Samsung vs Apple, a global-scale fight that defies gravity and, sometimes, logic
It is a really good time to be a patent lawyer. Business partners and bitter rivals Apple and Samsung are suing each other in almost every major economy in the world, whilst collaborating on other business deals. As wearying as this war is from an outsider’s perspective, there seems to be no end in sight. At least, for as long as we insist on buying expensive tablet devices and smartphones. By SIPHO HLONGWANE.
You can’t buy a Samsung Galaxy Tab 7.7 or a Galaxy Tab 10.1 in Germany. It is illegal to sell them.
We arrived at this bizarre set of events through an injunction in the German courts against the advertisement and sale of the Samsung tablet devices. Apple obtained this injunction against Samsung on 9 August. The injunction was upheld a month later.
The German lawsuit is but one minor skirmish in a global battle between Samsung and Apple.
The South Korean and California tech giants have been suing and countersuing each other relentlessly over the last few months. The list of complaints that the two companies have against each other is long, but the nub of Apple’s complaint against Samsung is that some of their mobile and tablet devices are almost exact copies of their own inventions. Not only that, but Apple says that they have very carefully, and at great expense, created a brand through a slick trade dress (the appearance and packaging of their products) of their iDevices and the iOS icons so as to corner a very clear-cut corner of the popular imagination. The advertising campaign alone from 2007 to 2010 cost Apple some $2 billion.
Samsung, according to the lads in Cupertino, is eating into that space with the Apple trademark on it, by “slavishly” copying it with devices like the Samsung Galaxy S mobile phone range and the Galaxy Tab tablet device range.
Put simply: the Samsung Galaxy Tab looks too much like the iPad 2, and the Samsung Galaxy S II looks too much like the iPhone 4.
In her judgement that upheld the injunction against the Galaxy Tab 10.1 in Germany, presiding judge Johanna Brueckner-Hoffmann said that the “minimalist, modern form” of Samsung's tablet bears a “clear impression of similarity” to the iPad, and the ban was therefore justified.
Samsung has also countersued Apple on a number of occasions and in a number of countries for allegedly using its patents in the iPhone.
What makes this even more bizarre is that Apple buys a lot of hardware, like processing chips and displays, from Samsung. Some reports put Apple as the second most valuable Samsung client in the world, after Sony. In 2010 alone, Apple spent about $5.7 billion on Samsung hardware, according to the AFP.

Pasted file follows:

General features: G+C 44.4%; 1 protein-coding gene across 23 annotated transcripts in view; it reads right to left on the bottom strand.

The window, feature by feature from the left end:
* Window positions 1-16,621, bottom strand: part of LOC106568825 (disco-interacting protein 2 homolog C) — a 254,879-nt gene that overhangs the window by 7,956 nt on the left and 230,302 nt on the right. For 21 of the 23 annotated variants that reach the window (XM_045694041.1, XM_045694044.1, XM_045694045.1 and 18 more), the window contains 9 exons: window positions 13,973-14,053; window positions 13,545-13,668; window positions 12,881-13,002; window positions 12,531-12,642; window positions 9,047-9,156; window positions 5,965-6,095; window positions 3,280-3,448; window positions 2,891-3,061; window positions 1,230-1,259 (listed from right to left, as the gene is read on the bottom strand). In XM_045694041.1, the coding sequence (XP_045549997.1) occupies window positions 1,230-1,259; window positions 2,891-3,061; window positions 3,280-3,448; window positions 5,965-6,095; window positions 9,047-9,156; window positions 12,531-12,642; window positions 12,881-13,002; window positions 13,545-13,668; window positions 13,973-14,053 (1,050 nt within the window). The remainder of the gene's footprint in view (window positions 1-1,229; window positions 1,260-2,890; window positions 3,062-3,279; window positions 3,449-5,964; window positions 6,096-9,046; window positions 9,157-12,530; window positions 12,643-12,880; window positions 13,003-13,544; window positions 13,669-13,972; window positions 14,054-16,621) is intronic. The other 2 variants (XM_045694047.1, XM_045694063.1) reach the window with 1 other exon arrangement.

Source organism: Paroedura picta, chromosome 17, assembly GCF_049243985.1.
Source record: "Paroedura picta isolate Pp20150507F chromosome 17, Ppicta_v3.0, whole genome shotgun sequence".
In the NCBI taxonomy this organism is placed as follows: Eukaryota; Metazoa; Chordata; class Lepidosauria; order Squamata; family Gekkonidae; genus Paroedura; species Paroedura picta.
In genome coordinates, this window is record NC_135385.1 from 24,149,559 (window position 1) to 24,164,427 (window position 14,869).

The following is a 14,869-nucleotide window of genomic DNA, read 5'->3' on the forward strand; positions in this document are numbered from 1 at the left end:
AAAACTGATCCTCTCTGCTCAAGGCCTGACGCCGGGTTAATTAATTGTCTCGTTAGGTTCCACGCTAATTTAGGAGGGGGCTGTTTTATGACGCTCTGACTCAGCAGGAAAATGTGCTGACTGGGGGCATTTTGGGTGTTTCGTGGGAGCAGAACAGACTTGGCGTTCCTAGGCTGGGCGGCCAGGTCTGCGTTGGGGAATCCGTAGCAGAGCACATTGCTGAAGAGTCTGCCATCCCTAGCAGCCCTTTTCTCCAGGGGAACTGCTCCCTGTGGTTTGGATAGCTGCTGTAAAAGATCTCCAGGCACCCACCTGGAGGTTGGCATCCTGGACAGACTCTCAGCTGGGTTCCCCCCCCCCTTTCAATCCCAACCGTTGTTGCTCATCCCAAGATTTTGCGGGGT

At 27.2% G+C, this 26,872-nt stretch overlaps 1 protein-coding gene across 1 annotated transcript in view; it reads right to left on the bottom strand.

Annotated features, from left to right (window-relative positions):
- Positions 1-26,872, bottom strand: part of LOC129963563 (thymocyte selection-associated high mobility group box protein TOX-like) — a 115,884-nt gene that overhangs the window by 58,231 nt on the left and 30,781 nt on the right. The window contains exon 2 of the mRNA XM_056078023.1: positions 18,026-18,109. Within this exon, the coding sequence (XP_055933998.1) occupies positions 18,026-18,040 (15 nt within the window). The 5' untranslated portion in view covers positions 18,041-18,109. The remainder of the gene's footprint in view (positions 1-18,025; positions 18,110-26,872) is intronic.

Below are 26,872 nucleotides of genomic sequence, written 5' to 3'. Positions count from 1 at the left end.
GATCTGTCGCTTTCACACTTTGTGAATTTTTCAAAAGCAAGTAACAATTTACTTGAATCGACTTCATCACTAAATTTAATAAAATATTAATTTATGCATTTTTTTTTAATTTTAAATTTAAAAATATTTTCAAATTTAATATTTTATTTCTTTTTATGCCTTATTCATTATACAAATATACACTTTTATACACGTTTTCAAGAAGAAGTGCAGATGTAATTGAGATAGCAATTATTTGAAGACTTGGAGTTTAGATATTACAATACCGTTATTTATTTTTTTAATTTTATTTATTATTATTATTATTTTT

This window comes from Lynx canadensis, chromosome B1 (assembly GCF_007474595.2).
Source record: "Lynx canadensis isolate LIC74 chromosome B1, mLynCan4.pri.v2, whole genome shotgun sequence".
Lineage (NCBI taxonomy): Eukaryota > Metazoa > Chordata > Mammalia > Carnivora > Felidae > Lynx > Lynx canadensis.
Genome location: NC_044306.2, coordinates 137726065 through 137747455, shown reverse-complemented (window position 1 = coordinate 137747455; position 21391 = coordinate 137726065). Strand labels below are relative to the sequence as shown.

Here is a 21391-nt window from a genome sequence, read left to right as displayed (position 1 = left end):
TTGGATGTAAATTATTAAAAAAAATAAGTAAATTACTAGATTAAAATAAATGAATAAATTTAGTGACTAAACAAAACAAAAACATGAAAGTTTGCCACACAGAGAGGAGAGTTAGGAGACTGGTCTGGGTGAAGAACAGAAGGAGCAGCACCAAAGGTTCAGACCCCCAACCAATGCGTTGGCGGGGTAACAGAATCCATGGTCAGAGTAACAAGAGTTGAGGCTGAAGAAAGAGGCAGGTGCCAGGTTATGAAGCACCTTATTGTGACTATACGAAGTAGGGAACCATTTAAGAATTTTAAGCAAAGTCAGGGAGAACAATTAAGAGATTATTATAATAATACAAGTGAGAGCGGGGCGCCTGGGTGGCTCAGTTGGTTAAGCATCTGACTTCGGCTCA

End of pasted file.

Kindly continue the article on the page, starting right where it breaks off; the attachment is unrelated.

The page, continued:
As if this wasn’t bizarre enough, Samsung is now suing to block the iPhone 5 in the UK. The only problem with that is that nobody outside of Apple knows what the next generation iPhone is going to look like. Nevertheless, Samsung is confident enough that it will infringe on its wireless technology patents. “We are preparing aggressive legal suits against Apple, shifting away from our defensive strategy. We stand a good chance of winning the cases if we use our patents related to wireless communications standards,” a spokesman for the Korean company said.
Apple has also fought patent battles against HTC, another smartphone manufacturer.
You may wonder what the big deal is. Why can’t consumer electronics companies get along with devices that look near-as-makes-no-difference like each other? If Mercedes Benz, BMW and Audi can get along with making the same five-door sedan (minor cosmetic tweaks excepted), then can’t Samsung and Apple?
There’s the obvious money factor. Last year, Apple announced that it had shifted 1.7 million iPhone 4 devices just three days after it started selling them.
Last week, Samsung announced that it has sold 10 million Samsung Galaxy S II devices since it launched them in April. There is big bucks to made.
For the buyers of such products – who clearly want them very badly – not having the choice between the iPad and Galaxy Tab is one obvious place where this war hurts. In fact, Samsung’s defence in Germany is premised partly on the issue of customer choice.
But there are also less subtle things that happen. Apple recently acquired a vital touch screen patent that it has barred other mobile device makers from replicating. It means that Apple’s touch screen is noticeably sharper and more responsive than the inferior one on HTC devices.
In the greater scheme of things, Apple won’t want to destroy Samsung, a major supplier of tiny, fiddly bits of hardware that go into their phones and tablets. Samsung won’t want to destroy a billion-dollar-per-annum customer. So they will keep buying up more and more patents, and keep suing each other, perhaps forever.
It’s a grim prospect if you live in a country where a judge decides that the particular flavour of consumer electronics that you like shouldn’t be sold. DM